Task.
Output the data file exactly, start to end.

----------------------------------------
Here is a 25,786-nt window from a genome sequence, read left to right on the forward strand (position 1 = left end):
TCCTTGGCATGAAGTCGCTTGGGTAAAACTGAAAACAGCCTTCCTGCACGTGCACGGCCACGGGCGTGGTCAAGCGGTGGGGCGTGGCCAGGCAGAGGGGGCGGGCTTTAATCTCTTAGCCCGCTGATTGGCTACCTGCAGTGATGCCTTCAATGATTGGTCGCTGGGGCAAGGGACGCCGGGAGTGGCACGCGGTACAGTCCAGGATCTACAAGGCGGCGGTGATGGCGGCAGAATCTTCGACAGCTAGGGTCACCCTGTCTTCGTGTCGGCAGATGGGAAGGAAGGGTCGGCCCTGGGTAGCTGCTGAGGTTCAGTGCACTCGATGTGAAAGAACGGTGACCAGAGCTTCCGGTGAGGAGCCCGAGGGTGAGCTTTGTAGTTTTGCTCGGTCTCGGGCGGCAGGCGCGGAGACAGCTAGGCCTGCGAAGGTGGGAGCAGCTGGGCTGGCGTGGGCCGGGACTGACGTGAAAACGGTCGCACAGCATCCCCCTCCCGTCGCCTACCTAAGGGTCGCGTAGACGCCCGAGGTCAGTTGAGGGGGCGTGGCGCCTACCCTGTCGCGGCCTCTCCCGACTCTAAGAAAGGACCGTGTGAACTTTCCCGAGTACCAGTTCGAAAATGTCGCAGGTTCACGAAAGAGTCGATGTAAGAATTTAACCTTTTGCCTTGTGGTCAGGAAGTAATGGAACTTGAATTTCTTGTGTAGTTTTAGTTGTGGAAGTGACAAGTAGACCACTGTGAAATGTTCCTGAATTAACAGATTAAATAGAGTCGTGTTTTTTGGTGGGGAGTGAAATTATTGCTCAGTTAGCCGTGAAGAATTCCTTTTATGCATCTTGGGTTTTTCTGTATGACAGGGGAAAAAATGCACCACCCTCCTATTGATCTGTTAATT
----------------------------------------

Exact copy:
Here is a 25,786-nt window from a genome sequence, read left to right on the forward strand (position 1 = left end):
TCCTTGGCATGAAGTCGCTTGGGTAAAACTGAAAACAGCCTTCCTGCACGTGCACGGCCACGGGCGTGGTCAAGCGGTGGGGCGTGGCCAGGCAGAGGGGGCGGGCTTTAATCTCTTAGCCCGCTGATTGGCTACCTGCAGTGATGCCTTCAATGATTGGTCGCTGGGGCAAGGGACGCCGGGAGTGGCACGCGGTACAGTCCAGGATCTACAAGGCGGCGGTGATGGCGGCAGAATCTTCGACAGCTAGGGTCACCCTGTCTTCGTGTCGGCAGATGGGAAGGAAGGGTCGGCCCTGGGTAGCTGCTGAGGTTCAGTGCACTCGATGTGAAAGAACGGTGACCAGAGCTTCCGGTGAGGAGCCCGAGGGTGAGCTTTGTAGTTTTGCTCGGTCTCGGGCGGCAGGCGCGGAGACAGCTAGGCCTGCGAAGGTGGGAGCAGCTGGGCTGGCGTGGGCCGGGACTGACGTGAAAACGGTCGCACAGCATCCCCCTCCCGTCGCCTACCTAAGGGTCGCGTAGACGCCCGAGGTCAGTTGAGGGGGCGTGGCGCCTACCCTGTCGCGGCCTCTCCCGACTCTAAGAAAGGACCGTGTGAACTTTCCCGAGTACCAGTTCGAAAATGTCGCAGGTTCACGAAAGAGTCGATGTAAGAATTTAACCTTTTGCCTTGTGGTCAGGAAGTAATGGAACTTGAATTTCTTGTGTAGTTTTAGTTGTGGAAGTGACAAGTAGACCACTGTGAAATGTTCCTGAATTAACAGATTAAATAGAGTCGTGTTTTTTGGTGGGGAGTGAAATTATTGCTCAGTTAGCCGTGAAGAATTCCTTTTATGCATCTTGGGTTTTTCTGTATGACAGGGGAAAAAATGCACCACCCTCCTATTGATCTGTTAATT